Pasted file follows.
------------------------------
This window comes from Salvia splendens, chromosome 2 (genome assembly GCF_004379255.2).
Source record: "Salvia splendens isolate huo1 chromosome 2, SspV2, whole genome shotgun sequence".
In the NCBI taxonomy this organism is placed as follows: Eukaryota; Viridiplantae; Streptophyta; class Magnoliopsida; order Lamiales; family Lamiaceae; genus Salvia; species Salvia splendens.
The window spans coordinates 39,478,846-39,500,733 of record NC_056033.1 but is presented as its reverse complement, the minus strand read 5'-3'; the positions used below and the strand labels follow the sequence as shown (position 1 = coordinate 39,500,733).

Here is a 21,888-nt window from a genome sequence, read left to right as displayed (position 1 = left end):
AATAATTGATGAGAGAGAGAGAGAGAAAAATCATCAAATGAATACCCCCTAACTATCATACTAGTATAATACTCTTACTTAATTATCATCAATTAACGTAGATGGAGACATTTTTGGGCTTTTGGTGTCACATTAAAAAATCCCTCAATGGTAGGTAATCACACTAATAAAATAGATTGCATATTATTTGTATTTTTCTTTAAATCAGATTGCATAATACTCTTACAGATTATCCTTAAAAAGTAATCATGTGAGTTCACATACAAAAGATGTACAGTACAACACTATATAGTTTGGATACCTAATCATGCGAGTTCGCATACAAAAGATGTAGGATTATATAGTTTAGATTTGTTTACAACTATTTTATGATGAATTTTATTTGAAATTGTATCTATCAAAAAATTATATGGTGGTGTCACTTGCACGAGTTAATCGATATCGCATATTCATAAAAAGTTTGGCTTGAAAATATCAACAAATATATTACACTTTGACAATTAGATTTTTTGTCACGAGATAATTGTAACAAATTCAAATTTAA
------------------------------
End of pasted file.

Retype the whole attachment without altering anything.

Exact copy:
This window comes from Salvia splendens, chromosome 2 (genome assembly GCF_004379255.2).
Source record: "Salvia splendens isolate huo1 chromosome 2, SspV2, whole genome shotgun sequence".
In the NCBI taxonomy this organism is placed as follows: Eukaryota; Viridiplantae; Streptophyta; class Magnoliopsida; order Lamiales; family Lamiaceae; genus Salvia; species Salvia splendens.
The window spans coordinates 39,478,846-39,500,733 of record NC_056033.1 but is presented as its reverse complement, the minus strand read 5'-3'; the positions used below and the strand labels follow the sequence as shown (position 1 = coordinate 39,500,733).

Here is a 21,888-nt window from a genome sequence, read left to right as displayed (position 1 = left end):
AATAATTGATGAGAGAGAGAGAGAGAAAAATCATCAAATGAATACCCCCTAACTATCATACTAGTATAATACTCTTACTTAATTATCATCAATTAACGTAGATGGAGACATTTTTGGGCTTTTGGTGTCACATTAAAAAATCCCTCAATGGTAGGTAATCACACTAATAAAATAGATTGCATATTATTTGTATTTTTCTTTAAATCAGATTGCATAATACTCTTACAGATTATCCTTAAAAAGTAATCATGTGAGTTCACATACAAAAGATGTACAGTACAACACTATATAGTTTGGATACCTAATCATGCGAGTTCGCATACAAAAGATGTAGGATTATATAGTTTAGATTTGTTTACAACTATTTTATGATGAATTTTATTTGAAATTGTATCTATCAAAAAATTATATGGTGGTGTCACTTGCACGAGTTAATCGATATCGCATATTCATAAAAAGTTTGGCTTGAAAATATCAACAAATATATTACACTTTGACAATTAGATTTTTTGTCACGAGATAATTGTAACAAATTCAAATTTAA